International Symposium 1998 TOP

Mr. Sohei Matsuda

The Toyonaka Kindergarten Story
Digital kids of the Heisei era

I wonder what most people think when they hear of small children playing on computers in kindergarten.

One can almost hear the responses: "Why should kindergarten children have to use computers?" "Small children are using computers? It's much too early!" "At kindergarten children should be singing, playing games, and making mud pies!" A computer is the epitome of the artificial. If we really make a mess of things, humans will become slaves to computers. What can they be thinking putting such things in kindergartens as a child's toy?

Many people who think in this way have never touched a computer, and it often seems the case that these "emotional opponents" are opposed to them based only on their own preconceptions. There is still a preconception that a "computer = a square machine like a TV with lots of difficult-looking keys". Computers are now in virtually all of the electronic appliances we use every day: refrigerators, washing machines, vacuums and televisions, and we think nothing of it. We live each day using computers, but only the "square" computer invites such contempt. Why is this the case?

On the other side, there are the "proactive endorsers," who think "Computers have spread this far in society and schools, so we must let children become familiar with them from a very young age!" These people often seem to want to teach everyone everything. There is to know about the image and use of computers. They seem to think that if adults don't teach them, children won't understand anything. On this point, they are at the same level as the "emotional opponents," in that they conceive of computers as being something out of the ordinary.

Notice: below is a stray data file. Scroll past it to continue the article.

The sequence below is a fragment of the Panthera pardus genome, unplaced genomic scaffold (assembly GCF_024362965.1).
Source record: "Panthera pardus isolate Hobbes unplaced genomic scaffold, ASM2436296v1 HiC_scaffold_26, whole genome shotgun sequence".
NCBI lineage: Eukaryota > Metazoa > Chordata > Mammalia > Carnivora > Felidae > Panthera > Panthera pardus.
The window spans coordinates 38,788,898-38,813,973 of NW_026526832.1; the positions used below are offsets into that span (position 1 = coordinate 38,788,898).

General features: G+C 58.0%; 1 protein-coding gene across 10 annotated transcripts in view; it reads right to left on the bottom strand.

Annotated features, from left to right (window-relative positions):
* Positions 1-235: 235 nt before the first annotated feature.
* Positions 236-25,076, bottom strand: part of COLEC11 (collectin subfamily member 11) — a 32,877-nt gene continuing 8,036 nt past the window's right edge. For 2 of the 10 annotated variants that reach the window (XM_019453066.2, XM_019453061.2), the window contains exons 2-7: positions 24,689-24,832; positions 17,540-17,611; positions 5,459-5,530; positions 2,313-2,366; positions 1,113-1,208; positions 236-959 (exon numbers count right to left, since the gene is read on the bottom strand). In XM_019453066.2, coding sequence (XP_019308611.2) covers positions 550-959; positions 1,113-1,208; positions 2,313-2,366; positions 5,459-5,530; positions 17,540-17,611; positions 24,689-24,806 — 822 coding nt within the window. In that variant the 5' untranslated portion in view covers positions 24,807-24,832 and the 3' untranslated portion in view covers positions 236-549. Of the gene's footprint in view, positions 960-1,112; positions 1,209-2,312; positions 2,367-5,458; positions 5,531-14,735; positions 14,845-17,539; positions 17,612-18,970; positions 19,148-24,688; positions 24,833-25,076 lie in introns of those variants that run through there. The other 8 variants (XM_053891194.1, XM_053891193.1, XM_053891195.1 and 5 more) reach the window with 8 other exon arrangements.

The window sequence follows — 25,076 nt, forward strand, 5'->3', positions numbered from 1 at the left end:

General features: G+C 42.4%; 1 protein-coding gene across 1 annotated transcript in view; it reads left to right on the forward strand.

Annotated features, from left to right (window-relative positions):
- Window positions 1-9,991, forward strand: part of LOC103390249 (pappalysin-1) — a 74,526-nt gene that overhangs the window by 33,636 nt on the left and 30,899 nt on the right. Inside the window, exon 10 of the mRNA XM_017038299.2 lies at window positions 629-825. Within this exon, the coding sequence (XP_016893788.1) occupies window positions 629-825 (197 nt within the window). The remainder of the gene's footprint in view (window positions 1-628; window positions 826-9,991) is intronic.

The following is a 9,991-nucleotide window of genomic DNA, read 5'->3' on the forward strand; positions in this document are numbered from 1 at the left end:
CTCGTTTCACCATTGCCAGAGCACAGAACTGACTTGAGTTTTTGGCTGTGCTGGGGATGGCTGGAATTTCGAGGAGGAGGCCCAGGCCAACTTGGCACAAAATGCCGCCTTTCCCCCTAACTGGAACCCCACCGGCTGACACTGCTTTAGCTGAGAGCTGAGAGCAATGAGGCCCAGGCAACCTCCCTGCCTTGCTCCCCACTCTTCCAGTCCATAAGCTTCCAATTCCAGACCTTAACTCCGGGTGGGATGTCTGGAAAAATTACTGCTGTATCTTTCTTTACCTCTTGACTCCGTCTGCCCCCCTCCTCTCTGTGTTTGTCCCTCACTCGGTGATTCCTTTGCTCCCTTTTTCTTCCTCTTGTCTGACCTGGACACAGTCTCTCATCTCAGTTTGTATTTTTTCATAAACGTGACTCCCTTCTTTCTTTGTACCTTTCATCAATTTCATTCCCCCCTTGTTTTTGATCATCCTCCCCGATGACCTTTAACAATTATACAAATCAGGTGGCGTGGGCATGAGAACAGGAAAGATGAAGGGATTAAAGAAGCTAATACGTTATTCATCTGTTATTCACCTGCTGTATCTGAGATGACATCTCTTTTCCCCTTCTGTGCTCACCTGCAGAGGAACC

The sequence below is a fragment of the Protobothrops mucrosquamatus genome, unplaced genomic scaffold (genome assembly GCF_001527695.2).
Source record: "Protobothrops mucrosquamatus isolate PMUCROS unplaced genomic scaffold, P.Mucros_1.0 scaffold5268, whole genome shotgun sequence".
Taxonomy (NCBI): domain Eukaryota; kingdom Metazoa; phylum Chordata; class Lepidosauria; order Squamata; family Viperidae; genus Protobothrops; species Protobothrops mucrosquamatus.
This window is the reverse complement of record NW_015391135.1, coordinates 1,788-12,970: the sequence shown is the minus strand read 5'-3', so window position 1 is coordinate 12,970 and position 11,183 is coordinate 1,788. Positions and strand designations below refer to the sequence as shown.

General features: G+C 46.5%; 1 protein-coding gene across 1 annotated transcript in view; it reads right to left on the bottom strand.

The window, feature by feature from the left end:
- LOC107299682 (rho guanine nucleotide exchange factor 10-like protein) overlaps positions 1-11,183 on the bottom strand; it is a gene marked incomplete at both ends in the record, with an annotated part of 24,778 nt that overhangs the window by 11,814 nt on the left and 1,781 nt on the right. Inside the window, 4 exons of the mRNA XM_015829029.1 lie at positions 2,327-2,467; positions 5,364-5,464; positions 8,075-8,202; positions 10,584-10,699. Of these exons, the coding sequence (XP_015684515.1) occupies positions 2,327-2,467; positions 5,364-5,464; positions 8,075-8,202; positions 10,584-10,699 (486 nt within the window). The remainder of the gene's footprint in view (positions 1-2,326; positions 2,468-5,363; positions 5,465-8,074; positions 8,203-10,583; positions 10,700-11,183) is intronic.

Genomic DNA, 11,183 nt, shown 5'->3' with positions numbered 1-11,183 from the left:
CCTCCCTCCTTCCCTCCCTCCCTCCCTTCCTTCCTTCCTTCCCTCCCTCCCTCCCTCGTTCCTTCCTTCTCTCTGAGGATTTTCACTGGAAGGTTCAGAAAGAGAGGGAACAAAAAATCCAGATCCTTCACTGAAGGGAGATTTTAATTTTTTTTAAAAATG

No one knows how the future will have unfolded for the digital kids of this era -- kids who freely operate computers -- when they come of age. Should we adults, then, with our narrow sense of the image and use of computers, and our meager experience, really be allowed to instill in them our one-sided views?

Among this same "endorser" group, there is the softened opinion of the "skeptical endorsers" which goes something like this: "Computers have only come into our lives in the last ten years or so at most, so there is no way we can tell yet if they are good or not. Thus, their opinion is that we should at least give them a try," or "If they are bad, stop; if they are useful, keep using them." They would be happy if computers in kindergarten are like the Freibel toys or the monolith that leads humanity in the movie 2001: A Space Odyssey. Set off by computers, children have their own adventures and expressions of pleasure, and share this information among themselves. Adults would be better off simply sitting back and watching over them with the smile of affectionate parents.

At two years old, a child can play on a Macintosh, in kindergarten draw computer graphics, and then in grade school, exchange electronic mail with friends from around the world. For children born in the Heisei era (born in or after 1989), having computers in their environment is perfectly natural. It is only to be expected, then, that there will be a difference in the way people interact with people as well as this difference will be computers between those who first touched computers in adulthood and those who use them almost since the time they were born on the other.

The practical research we have done so far was conducted from the position of a "skeptical endorser." For this presentation, I would like to report on this research focusing on the items below.

  • Digital turtle (turtle graphics) and children.
  • Digital drawing and children.
  • Interactive picture books and children.
  • Kindergartens and the Internet.
  • Mothers' networks.

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